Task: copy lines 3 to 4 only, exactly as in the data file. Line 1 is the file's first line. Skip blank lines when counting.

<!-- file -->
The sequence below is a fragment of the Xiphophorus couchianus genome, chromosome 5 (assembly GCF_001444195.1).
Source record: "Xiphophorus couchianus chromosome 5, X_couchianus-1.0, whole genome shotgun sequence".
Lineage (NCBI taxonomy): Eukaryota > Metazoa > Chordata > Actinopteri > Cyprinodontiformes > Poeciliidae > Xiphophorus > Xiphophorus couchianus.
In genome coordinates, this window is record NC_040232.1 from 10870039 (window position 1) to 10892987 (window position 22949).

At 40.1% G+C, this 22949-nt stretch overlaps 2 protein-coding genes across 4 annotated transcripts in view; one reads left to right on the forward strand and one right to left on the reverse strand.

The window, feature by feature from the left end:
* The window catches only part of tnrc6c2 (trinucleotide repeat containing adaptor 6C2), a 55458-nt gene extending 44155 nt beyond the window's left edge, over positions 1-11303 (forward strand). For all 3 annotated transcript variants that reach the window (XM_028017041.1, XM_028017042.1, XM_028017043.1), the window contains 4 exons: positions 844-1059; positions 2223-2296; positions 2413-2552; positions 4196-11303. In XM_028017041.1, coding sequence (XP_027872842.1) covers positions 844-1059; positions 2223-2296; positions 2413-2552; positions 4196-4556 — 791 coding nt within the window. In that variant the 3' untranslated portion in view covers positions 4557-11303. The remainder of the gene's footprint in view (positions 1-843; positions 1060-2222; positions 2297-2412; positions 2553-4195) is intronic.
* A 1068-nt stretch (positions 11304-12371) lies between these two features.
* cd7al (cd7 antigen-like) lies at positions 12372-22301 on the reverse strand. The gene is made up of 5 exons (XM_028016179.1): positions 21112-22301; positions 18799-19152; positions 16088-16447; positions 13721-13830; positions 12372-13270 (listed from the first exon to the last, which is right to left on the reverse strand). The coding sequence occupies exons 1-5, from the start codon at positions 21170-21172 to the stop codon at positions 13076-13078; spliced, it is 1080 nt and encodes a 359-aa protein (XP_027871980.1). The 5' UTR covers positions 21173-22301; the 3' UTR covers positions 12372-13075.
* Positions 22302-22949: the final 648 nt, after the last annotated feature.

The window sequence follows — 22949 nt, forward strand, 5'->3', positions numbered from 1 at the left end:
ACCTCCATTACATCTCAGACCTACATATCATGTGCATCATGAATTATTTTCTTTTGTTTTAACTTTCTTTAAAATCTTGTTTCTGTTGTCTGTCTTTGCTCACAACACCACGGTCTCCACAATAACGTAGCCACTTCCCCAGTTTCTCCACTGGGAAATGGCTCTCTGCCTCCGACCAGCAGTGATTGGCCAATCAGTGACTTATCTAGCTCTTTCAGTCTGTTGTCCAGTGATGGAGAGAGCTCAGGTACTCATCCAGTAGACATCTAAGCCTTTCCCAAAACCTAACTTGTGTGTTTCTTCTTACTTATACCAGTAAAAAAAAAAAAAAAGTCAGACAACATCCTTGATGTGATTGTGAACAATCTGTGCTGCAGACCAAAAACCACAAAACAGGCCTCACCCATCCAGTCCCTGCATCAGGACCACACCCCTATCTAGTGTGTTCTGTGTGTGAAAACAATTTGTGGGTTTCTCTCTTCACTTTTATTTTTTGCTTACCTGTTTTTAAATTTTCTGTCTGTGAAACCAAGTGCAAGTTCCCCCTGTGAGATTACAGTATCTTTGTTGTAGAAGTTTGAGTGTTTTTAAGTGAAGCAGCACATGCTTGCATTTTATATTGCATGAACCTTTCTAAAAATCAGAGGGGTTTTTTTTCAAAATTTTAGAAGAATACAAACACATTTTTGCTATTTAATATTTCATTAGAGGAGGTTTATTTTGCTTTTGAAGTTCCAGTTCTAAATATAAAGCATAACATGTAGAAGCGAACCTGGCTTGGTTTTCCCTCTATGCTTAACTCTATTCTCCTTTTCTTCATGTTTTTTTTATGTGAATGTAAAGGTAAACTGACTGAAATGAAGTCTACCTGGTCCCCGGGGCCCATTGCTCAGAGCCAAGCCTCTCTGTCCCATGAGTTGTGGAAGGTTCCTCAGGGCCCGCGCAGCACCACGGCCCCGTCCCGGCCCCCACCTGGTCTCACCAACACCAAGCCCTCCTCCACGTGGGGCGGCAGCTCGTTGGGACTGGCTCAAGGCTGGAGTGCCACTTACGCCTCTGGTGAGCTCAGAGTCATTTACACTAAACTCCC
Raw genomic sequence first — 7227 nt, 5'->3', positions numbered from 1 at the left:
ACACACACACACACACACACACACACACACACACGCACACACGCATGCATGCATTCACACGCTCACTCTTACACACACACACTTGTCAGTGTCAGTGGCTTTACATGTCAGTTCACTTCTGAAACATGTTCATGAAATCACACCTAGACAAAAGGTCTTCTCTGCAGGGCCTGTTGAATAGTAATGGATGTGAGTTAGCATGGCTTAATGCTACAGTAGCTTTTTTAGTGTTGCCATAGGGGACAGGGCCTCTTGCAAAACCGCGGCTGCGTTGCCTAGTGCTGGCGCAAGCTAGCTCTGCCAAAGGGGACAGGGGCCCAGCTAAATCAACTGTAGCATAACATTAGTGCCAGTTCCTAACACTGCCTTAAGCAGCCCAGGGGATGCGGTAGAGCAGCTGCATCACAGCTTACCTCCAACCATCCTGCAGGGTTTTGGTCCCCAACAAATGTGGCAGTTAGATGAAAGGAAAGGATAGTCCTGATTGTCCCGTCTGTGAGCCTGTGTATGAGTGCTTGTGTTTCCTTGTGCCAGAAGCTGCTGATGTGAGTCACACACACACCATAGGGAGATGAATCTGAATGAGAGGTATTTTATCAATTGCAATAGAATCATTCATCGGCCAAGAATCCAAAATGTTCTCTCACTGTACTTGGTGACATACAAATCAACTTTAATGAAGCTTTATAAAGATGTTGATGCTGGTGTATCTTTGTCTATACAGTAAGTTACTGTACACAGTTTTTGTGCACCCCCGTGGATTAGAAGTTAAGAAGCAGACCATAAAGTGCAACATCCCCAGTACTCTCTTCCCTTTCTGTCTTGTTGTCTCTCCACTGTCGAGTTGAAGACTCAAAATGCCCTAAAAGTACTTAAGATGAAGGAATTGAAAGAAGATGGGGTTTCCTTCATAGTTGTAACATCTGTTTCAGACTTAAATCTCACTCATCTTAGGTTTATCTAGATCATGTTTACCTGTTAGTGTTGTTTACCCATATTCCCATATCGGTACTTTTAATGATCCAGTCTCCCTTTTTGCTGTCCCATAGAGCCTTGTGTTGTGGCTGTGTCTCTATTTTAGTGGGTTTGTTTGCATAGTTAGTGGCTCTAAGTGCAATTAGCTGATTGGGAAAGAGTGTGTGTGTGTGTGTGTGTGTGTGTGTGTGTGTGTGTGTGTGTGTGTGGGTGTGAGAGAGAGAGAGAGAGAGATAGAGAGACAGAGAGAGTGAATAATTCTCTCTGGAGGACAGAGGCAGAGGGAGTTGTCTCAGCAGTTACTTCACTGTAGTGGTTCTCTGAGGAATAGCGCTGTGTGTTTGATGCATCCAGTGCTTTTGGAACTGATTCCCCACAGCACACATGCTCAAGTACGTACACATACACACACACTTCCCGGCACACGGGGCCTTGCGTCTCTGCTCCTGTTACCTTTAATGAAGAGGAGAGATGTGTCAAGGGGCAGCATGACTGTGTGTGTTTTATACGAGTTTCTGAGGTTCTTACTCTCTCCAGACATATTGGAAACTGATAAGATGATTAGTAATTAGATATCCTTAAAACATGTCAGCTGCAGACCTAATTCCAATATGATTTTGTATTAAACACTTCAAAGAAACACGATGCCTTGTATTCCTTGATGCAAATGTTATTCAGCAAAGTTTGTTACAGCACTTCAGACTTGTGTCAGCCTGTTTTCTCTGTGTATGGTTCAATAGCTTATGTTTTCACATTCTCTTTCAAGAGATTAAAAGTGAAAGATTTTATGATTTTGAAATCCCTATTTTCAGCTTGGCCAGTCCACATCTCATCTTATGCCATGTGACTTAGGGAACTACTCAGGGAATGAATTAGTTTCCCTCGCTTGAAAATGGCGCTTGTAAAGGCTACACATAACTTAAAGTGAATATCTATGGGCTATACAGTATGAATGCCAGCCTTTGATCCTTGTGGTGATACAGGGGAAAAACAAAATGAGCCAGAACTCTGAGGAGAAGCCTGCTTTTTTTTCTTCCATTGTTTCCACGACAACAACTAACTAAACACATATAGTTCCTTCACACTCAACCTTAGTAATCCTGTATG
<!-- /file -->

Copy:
Lineage (NCBI taxonomy): Eukaryota > Metazoa > Chordata > Actinopteri > Cyprinodontiformes > Poeciliidae > Xiphophorus > Xiphophorus couchianus.
In genome coordinates, this window is record NC_040232.1 from 10870039 (window position 1) to 10892987 (window position 22949).